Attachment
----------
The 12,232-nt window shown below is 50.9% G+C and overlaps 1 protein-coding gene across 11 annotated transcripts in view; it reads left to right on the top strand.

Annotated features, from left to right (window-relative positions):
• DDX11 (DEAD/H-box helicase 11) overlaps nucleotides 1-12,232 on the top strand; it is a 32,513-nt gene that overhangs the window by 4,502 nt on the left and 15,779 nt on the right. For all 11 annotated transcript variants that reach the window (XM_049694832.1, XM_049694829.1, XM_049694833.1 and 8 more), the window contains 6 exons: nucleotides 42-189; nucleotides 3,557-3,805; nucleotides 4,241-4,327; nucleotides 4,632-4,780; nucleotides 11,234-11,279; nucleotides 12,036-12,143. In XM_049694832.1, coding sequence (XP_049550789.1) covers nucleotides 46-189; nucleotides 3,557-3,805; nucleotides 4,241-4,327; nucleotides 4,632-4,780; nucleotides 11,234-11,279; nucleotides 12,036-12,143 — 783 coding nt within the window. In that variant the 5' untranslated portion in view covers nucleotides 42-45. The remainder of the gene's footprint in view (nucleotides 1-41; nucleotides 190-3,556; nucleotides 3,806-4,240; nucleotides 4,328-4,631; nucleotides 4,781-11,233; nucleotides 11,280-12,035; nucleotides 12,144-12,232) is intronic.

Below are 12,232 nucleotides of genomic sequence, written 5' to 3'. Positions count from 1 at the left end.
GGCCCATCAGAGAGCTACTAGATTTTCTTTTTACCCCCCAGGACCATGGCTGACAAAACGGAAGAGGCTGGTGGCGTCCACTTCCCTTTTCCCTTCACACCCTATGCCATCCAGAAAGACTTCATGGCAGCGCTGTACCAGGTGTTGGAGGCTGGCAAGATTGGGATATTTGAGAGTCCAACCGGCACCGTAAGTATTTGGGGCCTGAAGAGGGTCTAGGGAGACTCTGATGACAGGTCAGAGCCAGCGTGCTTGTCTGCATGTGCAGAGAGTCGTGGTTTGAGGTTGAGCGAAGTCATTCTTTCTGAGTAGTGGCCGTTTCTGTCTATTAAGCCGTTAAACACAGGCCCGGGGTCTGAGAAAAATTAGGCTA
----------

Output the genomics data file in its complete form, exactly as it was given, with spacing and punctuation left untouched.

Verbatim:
The 12,232-nt window shown below is 50.9% G+C and overlaps 1 protein-coding gene across 11 annotated transcripts in view; it reads left to right on the top strand.

Annotated features, from left to right (window-relative positions):
• DDX11 (DEAD/H-box helicase 11) overlaps nucleotides 1-12,232 on the top strand; it is a 32,513-nt gene that overhangs the window by 4,502 nt on the left and 15,779 nt on the right. For all 11 annotated transcript variants that reach the window (XM_049694832.1, XM_049694829.1, XM_049694833.1 and 8 more), the window contains 6 exons: nucleotides 42-189; nucleotides 3,557-3,805; nucleotides 4,241-4,327; nucleotides 4,632-4,780; nucleotides 11,234-11,279; nucleotides 12,036-12,143. In XM_049694832.1, coding sequence (XP_049550789.1) covers nucleotides 46-189; nucleotides 3,557-3,805; nucleotides 4,241-4,327; nucleotides 4,632-4,780; nucleotides 11,234-11,279; nucleotides 12,036-12,143 — 783 coding nt within the window. In that variant the 5' untranslated portion in view covers nucleotides 42-45. The remainder of the gene's footprint in view (nucleotides 1-41; nucleotides 190-3,556; nucleotides 3,806-4,240; nucleotides 4,328-4,631; nucleotides 4,781-11,233; nucleotides 11,280-12,035; nucleotides 12,144-12,232) is intronic.

Below are 12,232 nucleotides of genomic sequence, written 5' to 3'. Positions count from 1 at the left end.
GGCCCATCAGAGAGCTACTAGATTTTCTTTTTACCCCCCAGGACCATGGCTGACAAAACGGAAGAGGCTGGTGGCGTCCACTTCCCTTTTCCCTTCACACCCTATGCCATCCAGAAAGACTTCATGGCAGCGCTGTACCAGGTGTTGGAGGCTGGCAAGATTGGGATATTTGAGAGTCCAACCGGCACCGTAAGTATTTGGGGCCTGAAGAGGGTCTAGGGAGACTCTGATGACAGGTCAGAGCCAGCGTGCTTGTCTGCATGTGCAGAGAGTCGTGGTTTGAGGTTGAGCGAAGTCATTCTTTCTGAGTAGTGGCCGTTTCTGTCTATTAAGCCGTTAAACACAGGCCCGGGGTCTGAGAAAAATTAGGCTA